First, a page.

Money transfer services are a huge business that startups have spent the last decade trying to improve in Europe and the U.S. European money transfer company, TransferWise has raised over $770 million alone in its bid to unseat the incumbents in the market. Meanwhile, the business-to-business cross-border payment gateway, Payoneer, has raised roughly $270 million to provide those services to small businesses.
Remessa Online already boasts a powerful group of investors and advisors including André Penha, the co-founder of apartment rental company QuintoAndar, and the former chief operating officer of Kraft Heinz USA, Fabio Armaganijan. With the new investment from Kaszek Ventures, firm co-founder Hernan Kazah, also the co-founder of the Latin American e-commerce giant MercadoLibre, will take a seat on the company’s board.
“We developed an online solution that is faster and substantially cheaper than traditional banking platforms, with digital and scalable processes and omnichannel customer support offered by a team of experts”, said Remessa Online’s co-founder and strategy director Alexandre Liuzzi, in a statement.
Last year, the company expanded its money transfer service to the U.K. and Europe, allowing Brazilians abroad to invest money, pay for education or rent housing without documentation or paperwork. The company’s accounts now come with an International Banking Account Number that allows its customers to receive money in nine currencies.
With the new year, Remessa has added additional services for small and medium-sized businesses and expanded its geographic footprint to include Argentina and Chile.
Latin American countries — especially Brazil — have been hit hard by the COVID-19 pandemic. While much of the economy is still reeling, the broad trends that are moving consumers and businesses to adopt e-commerce and mobile payment solutions are just as pronounced in the region as they are in the U.S., according to investors like Kazah.
“This crisis is accelerating the digitization process of several industries around the world and Remessa Online has taken the lead to transform the cross-border segment in Brazil, specially for SMBs,” he said in a statement.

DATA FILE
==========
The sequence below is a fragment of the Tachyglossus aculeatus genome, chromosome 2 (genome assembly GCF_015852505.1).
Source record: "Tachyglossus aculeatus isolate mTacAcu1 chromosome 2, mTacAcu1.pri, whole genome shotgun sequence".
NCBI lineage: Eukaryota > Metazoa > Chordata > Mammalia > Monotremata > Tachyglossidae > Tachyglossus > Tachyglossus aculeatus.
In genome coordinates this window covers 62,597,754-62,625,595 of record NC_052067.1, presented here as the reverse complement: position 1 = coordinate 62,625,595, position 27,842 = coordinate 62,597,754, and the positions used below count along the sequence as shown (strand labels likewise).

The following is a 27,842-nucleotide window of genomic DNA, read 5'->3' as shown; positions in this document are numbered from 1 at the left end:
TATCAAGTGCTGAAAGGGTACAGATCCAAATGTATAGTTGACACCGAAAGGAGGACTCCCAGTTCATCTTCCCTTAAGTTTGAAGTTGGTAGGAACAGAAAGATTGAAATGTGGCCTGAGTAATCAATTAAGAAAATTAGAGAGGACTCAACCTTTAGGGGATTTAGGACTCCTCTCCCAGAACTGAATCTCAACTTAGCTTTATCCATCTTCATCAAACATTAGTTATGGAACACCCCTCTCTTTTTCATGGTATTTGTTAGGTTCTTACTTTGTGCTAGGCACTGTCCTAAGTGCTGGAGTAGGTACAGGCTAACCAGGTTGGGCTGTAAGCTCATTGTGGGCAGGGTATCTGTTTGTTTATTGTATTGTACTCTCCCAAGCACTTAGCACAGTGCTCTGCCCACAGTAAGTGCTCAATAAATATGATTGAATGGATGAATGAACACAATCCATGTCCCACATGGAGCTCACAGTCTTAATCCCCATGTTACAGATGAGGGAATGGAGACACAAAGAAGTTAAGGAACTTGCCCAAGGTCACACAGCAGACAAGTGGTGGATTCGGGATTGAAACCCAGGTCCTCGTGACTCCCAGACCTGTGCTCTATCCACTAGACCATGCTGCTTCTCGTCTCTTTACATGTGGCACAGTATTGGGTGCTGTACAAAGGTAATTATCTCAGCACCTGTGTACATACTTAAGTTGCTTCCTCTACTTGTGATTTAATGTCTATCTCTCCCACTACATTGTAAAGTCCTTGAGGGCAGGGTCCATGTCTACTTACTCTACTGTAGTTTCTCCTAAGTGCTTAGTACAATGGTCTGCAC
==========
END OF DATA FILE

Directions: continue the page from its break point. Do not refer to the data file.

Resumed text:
Founded in 2016 by Fernando Pavani, Alexandre Liuzzi, Stefano Milo and Marcio William, Remessa Online was born from the founders own needs to find an easier way to send and receive money from abroad, according to the company.
In 2018, after a $4 million investment from Global Founders Capital and MAR Ventures, the company developed international processing capabilities and a more robust compliance tool kit to adhere to international anti-money laundering and know your customer standards. In the latter half of 2019, the company entered the SMB market with the launch of a toolkit for businesses that had been typically ignored by larger financial services institutions in Brazil.
“We believe in a world without physical borders. Our mission is to help our clients with their global financial needs, so that they can focus on what matters: their international dreams,” said Liuzzi.
The bank has asked the U.S. to review demands that any settlement include a guilty plea to a felony charge, according to people briefed on the matter.
Banking regulators in New York have been investigating the German bank’s yearslong relationship with the disgraced financier.
Riza Aziz was accused of laundering money from a government investment fund and using it to finance his films. He agreed to return assets worth more than $107 million.